I was going through some old writing exercises, and I found this short little romp into science fiction. The words listed are the words chosen for the exercise, so I had five minutes to write something that used all three words (this is two separate exercises that ended up being a continuation).
Mercurial current drop
“Sir, with the current orbit, are you sure she can withstand the drop?” First Class Sergeant Miller looked expectantly at his Commander, waiting for the telltale glint in the eye that would reassure him that yes, they would indeed survive even this dire situation, escaping the promise of certain death with a last minute brilliant plan to divert the subatomic particles in Engine B to the Forward Thrusters and usher them to safety just a split second before they crashed into the planet’s fiery surface.
He’d witnessed it before. Many times. He had stood on the flight deck, missiles careening towards them, explosions rocking the ship back and forth, but always had the Commander stood firm, always that glint in his eyes, that mercurial sense of humor, the dedication to his crew, his ship, and their mission.
They would survive, First Class Sergeant Miller knew. They would. He glanced down at his red shirt, then at the dire predictions flooding the monitors before him.
“Sir?” he asked, waiting for the response he knew was coming.
But there was something different in the Commander’s eyes as he stared coolly out the front display window at the planet rushing towards them.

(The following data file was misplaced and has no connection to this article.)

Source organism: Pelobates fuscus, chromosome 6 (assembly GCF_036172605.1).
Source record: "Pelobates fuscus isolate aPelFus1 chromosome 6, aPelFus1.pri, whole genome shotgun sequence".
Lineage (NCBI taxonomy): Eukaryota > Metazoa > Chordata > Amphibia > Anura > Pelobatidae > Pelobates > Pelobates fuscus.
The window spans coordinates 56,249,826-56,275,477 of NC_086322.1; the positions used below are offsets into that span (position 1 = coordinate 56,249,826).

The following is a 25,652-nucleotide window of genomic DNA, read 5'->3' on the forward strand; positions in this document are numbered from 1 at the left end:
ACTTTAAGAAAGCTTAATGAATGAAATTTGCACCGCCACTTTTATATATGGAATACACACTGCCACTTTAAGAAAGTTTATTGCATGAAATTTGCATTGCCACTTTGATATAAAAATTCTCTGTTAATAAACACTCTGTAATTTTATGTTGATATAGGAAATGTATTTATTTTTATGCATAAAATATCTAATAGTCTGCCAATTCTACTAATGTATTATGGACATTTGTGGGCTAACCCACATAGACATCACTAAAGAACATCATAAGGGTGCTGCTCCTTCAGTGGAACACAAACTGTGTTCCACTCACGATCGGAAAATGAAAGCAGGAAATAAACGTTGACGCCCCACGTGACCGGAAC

“Sir!” He shouted it this time, trying to be heard over the roaring whine of the strained engines, the distant screams of crew members fearing the worst.
The Commander looked at him, eyes calm and sad. “Not this time,” he said quietly. “She can’t handle the drop.”
“But this is the part where you always have the brilliant plan!” First Class Sergeant Miller shrieked.
“I know,” the Commander said. He scanned the control room, aware of all eyes on him.
Firelight sliver window
First Class Sergeant Miller was hurled to the floor, hands grasping at the controls as he succumbed to the force of the huge ship slowing to a stop. Alarms cut off mid-blare, and the sudden silence was broken by some coughing and shuffling as baffled crew members found their footing. Miller pulled himself upright, fingers pressed deep into the metal frame of his display, and peered out the window. The blazing forge that was the planet had faded to a wisp of firelight.
“Sir,” he began in a voice that was way more calm than he felt, “we seem to have stopped above the surface of the planet.”
“It appears so,” the Commander observed. He gave the flight deck a once over, then resumed his normal commanding presence. “Report,” he ordered.
First Class Sergeant Miller wasn’t going to be put off that easily. “But…what happened?” he asked. “How did we stop? You…” he let the words trail off. “You didn’t do anything to save us!” He let the words hang in the air, then added lamely, “Sir.”
The Commander’s expression didn’t change as he considered Miller’s accusation, the man’s steely gaze unflinching. He said nothing.
Miller continued, trying to fill the void, “But sir…you always…always save us! You always have that last sliver of hope we need to save us!”
“We have been saved,” the Commander said. “Isn’t that enough?”